On August 7, 2005 your newspaper was kind enough to publish my letter on D’Urban Park, which in an edited version is restated below as the recommendations contained therein are still relevant. As I recall, your editorial was favourably disposed to its suggestions. With the proposed Mandela four-lane highway, utter traffic chaos and congestion in the city, scarcity of parking made worse by the removal of diagonal parking on many city streets, and the inability of the GPF to bring order to the current bus terminal, I believe that the ideas I put forward in 2005 are worth revisiting:
The only encouraging news in your report on the utilization of land at the old D’Urban Park Race Track [Monday, July 25, 2005] is that 39 acres of the 55 acres are to be left undeveloped for now. It provides hope that proper development can take place there at some future time. The remaining 15 or so acres have been designated to accommodate sports facilities (jogging, cycling, tennis, volleyball, basketball and football) and commercial operations (crafts, sports-wear, music and video stores, restaurants and beauty parlours). This utilization is obviously not driven by a needs assessment of the city. Given that D’Urban Park is the only available large tract of publicly owned land within central city limits left for development, it shouldn’t be misused with frivolous and unnecessary projects.
There are already too many sports facilities in Georgetown. To appreciate the amount of underutilized private sports facilities existing in the city, one just has to travel through Thomas Lands on any given afternoon. Surely, if there is a need for volleyball, tennis or basketball courts, these idle lands would have been converted to meet those needs. When facilities are underutilized, it simply means that supply has outpaced demand and therefore a clear indication that no more are needed.
In sharp contrast to Thomas Lands, travelling along Avenue of the Republic between South Road and Regent Streets and adjoining streets, one is confronted with noise, congestion, disorder and lawlessness as the city uses these streets as bus terminals. The problem is city-made and I can’t imagine that this decision was contemplated with permanence in mind. In this area, mini-buses try to squeeze into spaces that are far too inadequate for their numbers, traffic lights are non-functional, touts stop and control traffic as they insistently lead commuters across the street to a preferred bus, and aggressive driving is the key to progressing through traffic.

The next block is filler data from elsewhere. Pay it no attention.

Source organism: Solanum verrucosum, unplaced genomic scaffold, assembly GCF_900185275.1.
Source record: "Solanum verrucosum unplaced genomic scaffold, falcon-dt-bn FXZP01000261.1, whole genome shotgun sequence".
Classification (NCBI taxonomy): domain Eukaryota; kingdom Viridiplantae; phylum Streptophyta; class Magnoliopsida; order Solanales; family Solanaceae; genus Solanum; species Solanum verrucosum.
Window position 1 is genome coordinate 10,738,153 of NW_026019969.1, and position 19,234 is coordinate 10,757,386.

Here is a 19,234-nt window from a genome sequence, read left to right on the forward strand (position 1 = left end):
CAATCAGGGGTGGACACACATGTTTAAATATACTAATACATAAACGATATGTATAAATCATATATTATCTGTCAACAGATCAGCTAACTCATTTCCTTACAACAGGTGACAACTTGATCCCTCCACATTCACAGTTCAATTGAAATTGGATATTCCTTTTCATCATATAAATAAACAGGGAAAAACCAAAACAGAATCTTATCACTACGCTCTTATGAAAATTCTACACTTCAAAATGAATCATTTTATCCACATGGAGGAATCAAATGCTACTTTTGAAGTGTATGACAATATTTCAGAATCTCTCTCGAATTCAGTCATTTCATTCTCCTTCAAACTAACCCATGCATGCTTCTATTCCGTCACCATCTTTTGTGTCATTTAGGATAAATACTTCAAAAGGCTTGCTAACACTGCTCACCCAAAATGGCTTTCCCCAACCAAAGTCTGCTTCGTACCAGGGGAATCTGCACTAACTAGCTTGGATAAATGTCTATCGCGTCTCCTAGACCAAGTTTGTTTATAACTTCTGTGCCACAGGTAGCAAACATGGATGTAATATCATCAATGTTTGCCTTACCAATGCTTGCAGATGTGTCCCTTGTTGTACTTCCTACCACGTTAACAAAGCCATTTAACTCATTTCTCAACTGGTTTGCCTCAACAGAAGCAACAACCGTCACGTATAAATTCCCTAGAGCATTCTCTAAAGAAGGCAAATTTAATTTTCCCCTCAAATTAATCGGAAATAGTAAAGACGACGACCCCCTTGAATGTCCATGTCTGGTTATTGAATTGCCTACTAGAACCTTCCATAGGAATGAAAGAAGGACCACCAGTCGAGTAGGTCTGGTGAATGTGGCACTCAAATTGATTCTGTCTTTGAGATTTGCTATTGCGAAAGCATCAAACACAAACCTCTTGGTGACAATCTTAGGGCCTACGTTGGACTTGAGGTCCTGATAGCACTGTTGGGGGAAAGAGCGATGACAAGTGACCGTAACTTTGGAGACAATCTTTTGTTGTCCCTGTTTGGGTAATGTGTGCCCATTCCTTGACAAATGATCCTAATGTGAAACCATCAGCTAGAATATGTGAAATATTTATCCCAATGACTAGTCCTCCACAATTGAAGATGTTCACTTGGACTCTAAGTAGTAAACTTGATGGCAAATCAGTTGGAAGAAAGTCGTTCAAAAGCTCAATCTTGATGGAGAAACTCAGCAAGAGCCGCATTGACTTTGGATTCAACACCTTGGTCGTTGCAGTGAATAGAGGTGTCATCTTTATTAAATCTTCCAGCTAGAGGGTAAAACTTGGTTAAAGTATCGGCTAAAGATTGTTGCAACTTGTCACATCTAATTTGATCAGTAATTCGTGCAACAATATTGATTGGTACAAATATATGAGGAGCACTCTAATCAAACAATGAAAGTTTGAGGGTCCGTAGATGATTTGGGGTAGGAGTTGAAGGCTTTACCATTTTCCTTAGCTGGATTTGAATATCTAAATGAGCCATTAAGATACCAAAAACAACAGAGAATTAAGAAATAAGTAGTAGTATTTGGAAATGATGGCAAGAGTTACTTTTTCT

The problem of congestion, as exists at the current bus terminal, can be alleviated by assigning more room to the terminal. D’Urban Park is ideally situated for a bus terminal. It lies along a major roadway linking communities of the East Coast and East Bank of Demerara and thus all traffic entering and exiting the city. It is centrally located and within easy access to governmental, commercial and recreational facilities (Cultural Centre, Sports Hall, Botanical Gardens, cricket and football grounds, government offices and Regent Street merchants). A new bus terminal should not be as amorphous as the current one but should contain several basic features and be properly operated.
The features should include:
- Covered commuter loading and unloading platforms with buses approaching these platforms in order of arrival. A chute configuration can be incorporated to ensure compliance with the first-in, first-out principle. Feeder buses and taxis would take commuters from the terminal to destinations within the city.
- A metered and secure parking lot to accommodate commuters who would rather use mass-transit for long trips to places such as Rosignol and Wakenaam, or use the feeder bus system when travelling around the city
- Commuter restrooms
- Gas refill station, auto repair facility and vehicle fitness inspection station to meet the needs of the buses and taxis operators
- Fast-food outlets
- A shopping mall with a major retail store as its flagship. Shopping malls thrive in high traffic areas and commuters would appreciate the convenience of shopping coupled with readily available transportation to take them back to their destination. A mall would provide current street vendors with a high-traffic location to sell their goods and thereby remove them from occupying the streets. In addition, the mall would also carry government services that people travel to Georgetown to access such as immigration (passport drop-off and pick-up), licence renewals, public utility payment centres, etc, and would serve to further reduce congestion in the city
- As the facility is operational 24/7, a city security outpost to ensure commuter safety and site security
- A modern 4-lane highway along Sheriff Street and Mandela Avenue. The central government can certainly make this its next major road project.
In terms of operations and financing, the terminal should be operated by the city which could be responsible for order, cleanliness, maintenance, security and safety. Although the cost to construct such a facility is not enormous by any stretch of the imagination, as it is basically made up of pavement costs, it is probably beyond the city’s revenue streams to support. The city, with central government support, could access urban development funds for its development. Repayment of these loans and meeting operating costs could come from new revenues generated from parking, restroom use, and charging a modest toll for each bus passing through the terminal. Additional one-time revenue could be raised from the sale of land to the shopping mall developer.
D’Urban Park is the last large tract of land within central city limits available for addressing problems faced by the city. The opportunity could be lost if the city and central government do not optimize its use in alleviating these problems.